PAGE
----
Chinese soybean imports last month rose sharply to 7.72 million tons, up nearly 8% from the volume in August this year, according to latest data from the General Administration of Customs.
Nearly 5.6 million tons of soybean imports in September were from Brazil while US soybean totaled 1.15 million tons during the same month. Imports of Argentinian and Uruguayan soybeans were 416,000 tons and 481,000 tons respectively.
September imports this year were also up 12% compared to the same month last year and beat market expectations of around 6.5 million tons by a decent margin.
Nevertheless, the sharp increase of soybean imports this September was against a low benchmark as figures for August 2022 and September 2021 were all below the five-year average.
China’s soybean imports in the month of September between 2017 and 2021 averaged 8.2 million tons, while imports during the month last year was just 6.88 million tons.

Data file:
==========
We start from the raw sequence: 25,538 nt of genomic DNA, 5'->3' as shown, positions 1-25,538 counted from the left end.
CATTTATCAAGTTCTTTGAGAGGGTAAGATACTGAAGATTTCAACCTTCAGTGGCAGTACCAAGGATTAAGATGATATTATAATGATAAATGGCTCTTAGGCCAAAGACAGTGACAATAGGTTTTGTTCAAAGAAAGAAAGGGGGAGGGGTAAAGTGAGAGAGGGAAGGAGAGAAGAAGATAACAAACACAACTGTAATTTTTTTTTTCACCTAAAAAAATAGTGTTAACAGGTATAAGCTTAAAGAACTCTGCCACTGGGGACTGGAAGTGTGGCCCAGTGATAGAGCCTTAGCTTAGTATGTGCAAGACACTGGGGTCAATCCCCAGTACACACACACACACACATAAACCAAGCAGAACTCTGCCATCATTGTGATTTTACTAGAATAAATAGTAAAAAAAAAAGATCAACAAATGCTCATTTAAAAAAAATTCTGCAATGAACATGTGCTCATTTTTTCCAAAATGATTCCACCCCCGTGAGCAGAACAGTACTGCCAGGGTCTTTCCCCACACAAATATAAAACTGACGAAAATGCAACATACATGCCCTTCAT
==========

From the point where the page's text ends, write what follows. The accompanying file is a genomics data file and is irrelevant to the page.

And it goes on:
Low imports in the past two months have been largely reflected in the domestic market with front-month futures and cash prices for soybean meal up significantly compared to futures prices in the first quarter of 2023.
The spread between November 2022 and January 2023 soybean meal futures contracts on Dalian Commodity Exchange widened to a record level of 1,001 yuan/ton ($139/ton) in mid-October, underlining a short-term supply tightness.
Concerns of soybean supply shortage in China were further intensified by low water draft issue in US Mississippi River in the first week of October as the flow volume of barges transporting grains were slashed.
The low draft issue in the US is still present as of this week and has showed no signs of significant improvement is the past two weeks. This could further delay soybean and corn shipments from the US Gulf to China.
Many Chinese importers have switched their buying interest to US Pacific Northwest for faster shipments.
Soybean imports into China during October this year are expected to be 5-6 million tons, according to several traders.